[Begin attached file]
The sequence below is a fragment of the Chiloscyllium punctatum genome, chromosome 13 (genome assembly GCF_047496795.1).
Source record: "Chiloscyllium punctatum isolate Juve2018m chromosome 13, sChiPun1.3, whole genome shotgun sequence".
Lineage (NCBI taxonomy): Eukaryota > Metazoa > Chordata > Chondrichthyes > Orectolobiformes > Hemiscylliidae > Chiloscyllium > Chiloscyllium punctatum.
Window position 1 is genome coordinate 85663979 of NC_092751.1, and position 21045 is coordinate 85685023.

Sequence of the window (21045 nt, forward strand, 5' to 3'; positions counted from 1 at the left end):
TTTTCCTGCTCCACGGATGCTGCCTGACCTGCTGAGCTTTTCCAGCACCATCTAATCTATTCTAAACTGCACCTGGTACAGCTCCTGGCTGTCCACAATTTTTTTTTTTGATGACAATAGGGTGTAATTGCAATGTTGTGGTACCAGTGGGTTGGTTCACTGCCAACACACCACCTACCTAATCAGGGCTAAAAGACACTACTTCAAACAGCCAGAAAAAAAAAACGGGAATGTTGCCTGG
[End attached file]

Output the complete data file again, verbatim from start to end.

The sequence below is a fragment of the Chiloscyllium punctatum genome, chromosome 13 (genome assembly GCF_047496795.1).
Source record: "Chiloscyllium punctatum isolate Juve2018m chromosome 13, sChiPun1.3, whole genome shotgun sequence".
Lineage (NCBI taxonomy): Eukaryota > Metazoa > Chordata > Chondrichthyes > Orectolobiformes > Hemiscylliidae > Chiloscyllium > Chiloscyllium punctatum.
Window position 1 is genome coordinate 85663979 of NC_092751.1, and position 21045 is coordinate 85685023.

Sequence of the window (21045 nt, forward strand, 5' to 3'; positions counted from 1 at the left end):
TTTTCCTGCTCCACGGATGCTGCCTGACCTGCTGAGCTTTTCCAGCACCATCTAATCTATTCTAAACTGCACCTGGTACAGCTCCTGGCTGTCCACAATTTTTTTTTTTGATGACAATAGGGTGTAATTGCAATGTTGTGGTACCAGTGGGTTGGTTCACTGCCAACACACCACCTACCTAATCAGGGCTAAAAGACACTACTTCAAACAGCCAGAAAAAAAAAACGGGAATGTTGCCTGG